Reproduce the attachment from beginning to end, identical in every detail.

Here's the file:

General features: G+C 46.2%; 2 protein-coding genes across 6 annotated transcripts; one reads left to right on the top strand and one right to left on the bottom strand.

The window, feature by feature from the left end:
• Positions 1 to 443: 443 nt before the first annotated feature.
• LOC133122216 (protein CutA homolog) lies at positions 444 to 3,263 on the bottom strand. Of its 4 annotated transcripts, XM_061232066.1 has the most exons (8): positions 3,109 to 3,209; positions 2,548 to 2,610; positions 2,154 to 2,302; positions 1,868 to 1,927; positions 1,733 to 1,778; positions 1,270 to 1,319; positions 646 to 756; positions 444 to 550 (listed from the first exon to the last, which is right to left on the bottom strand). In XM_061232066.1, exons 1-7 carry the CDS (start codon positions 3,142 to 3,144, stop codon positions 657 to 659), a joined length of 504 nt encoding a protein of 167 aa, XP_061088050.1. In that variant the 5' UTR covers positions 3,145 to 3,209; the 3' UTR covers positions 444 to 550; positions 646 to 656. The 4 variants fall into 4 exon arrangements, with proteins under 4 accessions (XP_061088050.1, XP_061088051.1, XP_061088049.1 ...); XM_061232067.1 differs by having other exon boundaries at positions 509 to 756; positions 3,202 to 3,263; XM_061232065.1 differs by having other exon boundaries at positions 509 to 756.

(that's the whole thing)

General features: G+C 46.2%; 2 protein-coding genes across 6 annotated transcripts; one reads left to right on the top strand and one right to left on the bottom strand.

The window, feature by feature from the left end:
• Positions 1 to 443: 443 nt before the first annotated feature.
• LOC133122216 (protein CutA homolog) lies at positions 444 to 3,263 on the bottom strand. Of its 4 annotated transcripts, XM_061232066.1 has the most exons (8): positions 3,109 to 3,209; positions 2,548 to 2,610; positions 2,154 to 2,302; positions 1,868 to 1,927; positions 1,733 to 1,778; positions 1,270 to 1,319; positions 646 to 756; positions 444 to 550 (listed from the first exon to the last, which is right to left on the bottom strand). In XM_061232066.1, exons 1-7 carry the CDS (start codon positions 3,142 to 3,144, stop codon positions 657 to 659), a joined length of 504 nt encoding a protein of 167 aa, XP_061088050.1. In that variant the 5' UTR covers positions 3,145 to 3,209; the 3' UTR covers positions 444 to 550; positions 646 to 656. The 4 variants fall into 4 exon arrangements, with proteins under 4 accessions (XP_061088050.1, XP_061088051.1, XP_061088049.1 ...); XM_061232067.1 differs by having other exon boundaries at positions 509 to 756; positions 3,202 to 3,263; XM_061232065.1 differs by having other exon boundaries at positions 509 to 756.